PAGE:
Wildcard domain serverless applications

Adding Licenses to Code Projects

I’ve been starting to get back into personal programming projects, especially as I get more familiar with Python and NodeJS. Hoping that some of the stuff I create is actually useful, I wanted to make sure it was appropriately licensed. GitHub makes it easy to attach a license when creating a new repository, but sometimes (a) I forget to set a license when starting, (b) maybe I’m not immediately sure what license to pick or (c) decide to change the license later.

None of these problems are particularly difficult to manage, but I wanted an easier solution. I stumbled across https://mit-license.org, which is a cool little PHP/Heroku project that hosts online versions of the MIT license. Fork the repo, add your user JSON doc, submit a pull request, and you’ve got a web license you can just provide a URL for in your LICENSE file. Pretty cool.

But the repo maintainer states it’s $7 per month for hosting. In the age of serverless, that’s insanity. Especially considering how infrequent requests to that site ought to be. So I thought, “why can’t this be serverless, and reduce that cost?”

So I rewrote the whole thing in Python, created a Lambda function, and hosted it with CloudFront and API Gateway.


The whole thing is backed by a DynamoDB table, which is a bit nicer since you can’t scrape email addresses off the JSON files anymore. I also added some options to allow for other licenses to be specified (as of this writing, I’ve added MIT and Apache-2.0, but more will soon follow).

User-based wildcard CNAMEs

One of the hardest problems I had to solve was mimicking the user-subdomain concept. After getting the code all written up and setting up my API Gateway, I discovered that while you can set a custom CNAME for an API Gateway, it doesn’t support wildcard CNAMEs. I’m not entirely sure why, but I’ve got to believe someone has reasons. (Maybe the API Gateway team hasn’t caught up to wildcard/SNI support which CloudFront added a few years ago?)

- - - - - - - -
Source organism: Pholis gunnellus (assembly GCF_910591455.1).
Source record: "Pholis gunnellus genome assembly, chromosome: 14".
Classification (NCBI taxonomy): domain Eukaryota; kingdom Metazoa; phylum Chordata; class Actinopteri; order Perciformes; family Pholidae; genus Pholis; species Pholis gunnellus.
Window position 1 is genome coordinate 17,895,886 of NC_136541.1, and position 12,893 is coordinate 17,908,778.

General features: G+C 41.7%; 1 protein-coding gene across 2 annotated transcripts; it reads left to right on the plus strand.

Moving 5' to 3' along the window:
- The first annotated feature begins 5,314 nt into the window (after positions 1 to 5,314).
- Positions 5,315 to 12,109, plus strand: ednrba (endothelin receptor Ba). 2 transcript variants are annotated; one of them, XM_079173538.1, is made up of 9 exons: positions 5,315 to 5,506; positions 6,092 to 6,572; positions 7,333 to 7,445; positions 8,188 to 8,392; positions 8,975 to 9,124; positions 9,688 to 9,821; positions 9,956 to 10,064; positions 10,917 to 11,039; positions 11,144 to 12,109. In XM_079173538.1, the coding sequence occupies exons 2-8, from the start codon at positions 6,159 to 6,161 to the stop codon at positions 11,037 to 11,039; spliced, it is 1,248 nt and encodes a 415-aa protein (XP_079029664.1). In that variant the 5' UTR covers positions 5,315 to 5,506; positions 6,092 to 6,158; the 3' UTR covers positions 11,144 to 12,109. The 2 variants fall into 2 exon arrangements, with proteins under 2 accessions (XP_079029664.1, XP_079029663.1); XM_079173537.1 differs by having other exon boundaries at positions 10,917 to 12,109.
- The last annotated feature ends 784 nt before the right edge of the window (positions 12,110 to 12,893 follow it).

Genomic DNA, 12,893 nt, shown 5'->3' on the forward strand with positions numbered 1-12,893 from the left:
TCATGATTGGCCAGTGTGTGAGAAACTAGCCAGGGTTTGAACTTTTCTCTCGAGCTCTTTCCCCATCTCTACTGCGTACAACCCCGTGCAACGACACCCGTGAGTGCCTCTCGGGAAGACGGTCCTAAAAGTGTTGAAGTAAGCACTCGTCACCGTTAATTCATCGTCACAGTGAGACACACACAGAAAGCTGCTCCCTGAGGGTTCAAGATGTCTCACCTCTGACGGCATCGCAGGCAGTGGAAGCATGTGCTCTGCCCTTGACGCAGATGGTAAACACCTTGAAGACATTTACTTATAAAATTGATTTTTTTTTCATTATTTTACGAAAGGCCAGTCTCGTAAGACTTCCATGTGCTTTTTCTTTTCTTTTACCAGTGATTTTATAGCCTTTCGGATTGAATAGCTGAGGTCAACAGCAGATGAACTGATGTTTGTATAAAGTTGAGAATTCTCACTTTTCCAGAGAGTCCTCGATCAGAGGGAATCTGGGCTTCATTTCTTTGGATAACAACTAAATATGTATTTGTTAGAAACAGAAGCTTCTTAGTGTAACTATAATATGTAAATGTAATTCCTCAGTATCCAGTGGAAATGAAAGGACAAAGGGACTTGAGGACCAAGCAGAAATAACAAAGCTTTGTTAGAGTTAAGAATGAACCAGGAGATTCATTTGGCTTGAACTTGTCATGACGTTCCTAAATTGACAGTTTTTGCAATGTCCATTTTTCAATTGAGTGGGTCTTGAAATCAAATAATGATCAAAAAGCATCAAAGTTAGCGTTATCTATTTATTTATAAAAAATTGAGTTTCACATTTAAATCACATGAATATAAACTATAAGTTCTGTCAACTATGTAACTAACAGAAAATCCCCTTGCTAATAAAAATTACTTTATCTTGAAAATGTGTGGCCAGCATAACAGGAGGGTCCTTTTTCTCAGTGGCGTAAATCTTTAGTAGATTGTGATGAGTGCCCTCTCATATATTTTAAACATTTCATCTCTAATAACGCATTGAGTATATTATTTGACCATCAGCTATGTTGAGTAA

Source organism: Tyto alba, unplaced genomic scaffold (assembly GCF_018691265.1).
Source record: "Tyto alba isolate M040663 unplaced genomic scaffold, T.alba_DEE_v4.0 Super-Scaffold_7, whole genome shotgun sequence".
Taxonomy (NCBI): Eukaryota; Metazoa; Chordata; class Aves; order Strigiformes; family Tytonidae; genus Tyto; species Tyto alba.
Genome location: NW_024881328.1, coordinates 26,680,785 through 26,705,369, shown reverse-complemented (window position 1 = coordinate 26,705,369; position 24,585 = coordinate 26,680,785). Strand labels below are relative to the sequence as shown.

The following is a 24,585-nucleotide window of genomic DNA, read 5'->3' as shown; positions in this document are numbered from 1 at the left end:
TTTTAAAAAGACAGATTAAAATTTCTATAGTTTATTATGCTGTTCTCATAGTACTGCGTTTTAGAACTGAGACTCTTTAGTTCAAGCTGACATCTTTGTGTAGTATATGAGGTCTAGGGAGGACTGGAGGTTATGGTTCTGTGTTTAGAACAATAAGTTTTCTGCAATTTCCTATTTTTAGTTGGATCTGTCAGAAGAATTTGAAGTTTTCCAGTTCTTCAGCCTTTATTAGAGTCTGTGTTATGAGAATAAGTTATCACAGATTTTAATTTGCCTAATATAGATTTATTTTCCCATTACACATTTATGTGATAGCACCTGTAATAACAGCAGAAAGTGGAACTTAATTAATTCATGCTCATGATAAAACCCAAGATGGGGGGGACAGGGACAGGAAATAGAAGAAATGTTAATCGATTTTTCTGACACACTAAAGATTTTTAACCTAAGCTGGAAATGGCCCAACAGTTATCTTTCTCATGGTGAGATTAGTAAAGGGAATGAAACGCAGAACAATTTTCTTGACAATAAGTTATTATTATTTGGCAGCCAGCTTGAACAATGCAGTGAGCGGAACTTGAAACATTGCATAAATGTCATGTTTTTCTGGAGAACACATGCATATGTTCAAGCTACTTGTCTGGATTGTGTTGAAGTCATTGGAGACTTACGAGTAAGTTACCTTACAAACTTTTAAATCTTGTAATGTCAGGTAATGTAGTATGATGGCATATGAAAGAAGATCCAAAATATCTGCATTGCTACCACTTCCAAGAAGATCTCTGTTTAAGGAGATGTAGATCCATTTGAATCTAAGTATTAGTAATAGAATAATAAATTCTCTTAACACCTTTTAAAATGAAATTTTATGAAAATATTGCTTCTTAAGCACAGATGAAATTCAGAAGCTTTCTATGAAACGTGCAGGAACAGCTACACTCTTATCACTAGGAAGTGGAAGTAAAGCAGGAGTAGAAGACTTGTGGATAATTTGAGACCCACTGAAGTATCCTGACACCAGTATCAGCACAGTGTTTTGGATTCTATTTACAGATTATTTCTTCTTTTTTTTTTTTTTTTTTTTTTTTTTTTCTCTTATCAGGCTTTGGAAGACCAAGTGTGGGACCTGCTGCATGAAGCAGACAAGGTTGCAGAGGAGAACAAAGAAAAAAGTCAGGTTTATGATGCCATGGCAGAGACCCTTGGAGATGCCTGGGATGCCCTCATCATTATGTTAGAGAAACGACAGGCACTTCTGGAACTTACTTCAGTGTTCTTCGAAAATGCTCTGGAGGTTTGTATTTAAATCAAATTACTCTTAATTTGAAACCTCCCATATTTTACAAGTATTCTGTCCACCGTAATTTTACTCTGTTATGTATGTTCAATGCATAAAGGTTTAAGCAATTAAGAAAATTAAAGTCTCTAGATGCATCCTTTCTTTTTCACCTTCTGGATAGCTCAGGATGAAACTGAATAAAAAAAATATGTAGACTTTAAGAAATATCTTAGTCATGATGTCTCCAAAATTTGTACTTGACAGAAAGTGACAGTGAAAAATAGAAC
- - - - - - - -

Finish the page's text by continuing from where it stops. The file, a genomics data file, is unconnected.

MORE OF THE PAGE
After a day and a half of brainstorming, I came up with a solution. Using CloudFront, I was able to write a very small and straight-forward Lambda@Edge function that rewrites a request URI. So if you type “https://angrychimp.code-license.org” into your address bar, CloudFront rewrites that to “https://{api-gateway-domain}/u/angrychimp”. Other URI parts are preserved so that we can provide the correct content. Then I cache the response for a week, since it should be largely static.

This isn’t an ideal implementation, since I’m still running the Lambda@Edge function on each request (maybe I’ll go back and see if I can adjust it to an Origin Request function, rather than a Viewer Request function, which will allow me to improve caching and reduce my function invocation frequency), but for now this is way better.

End result?

In the end, whether or not this translates to actual cost savings depends largely on request frequency. I had asked the other package maintainer what the monthly request volume looked like, but didn’t wait for a response before starting my project.

My next steps are to implement a process to request new user records (though I need to make sure I allow for a simple approval process, and avoid spam/bot requests), and figure out a way to allow people to update their existing registrations. Once done, I’ll throw this out on Reddit and see what happens. I think I can handle 10-50K requests monthly and still keep things under $7, since a lot of this should happen under the AWS free tier. We’ll see how it goes.

Then I need to figure out how to implement CI/CD on the code. It’ll be hard with the CloudFront piece, but AWS SAM provides some cool automated testing tools, and I’ve been looking for a fun project to use for learning how SAM works.


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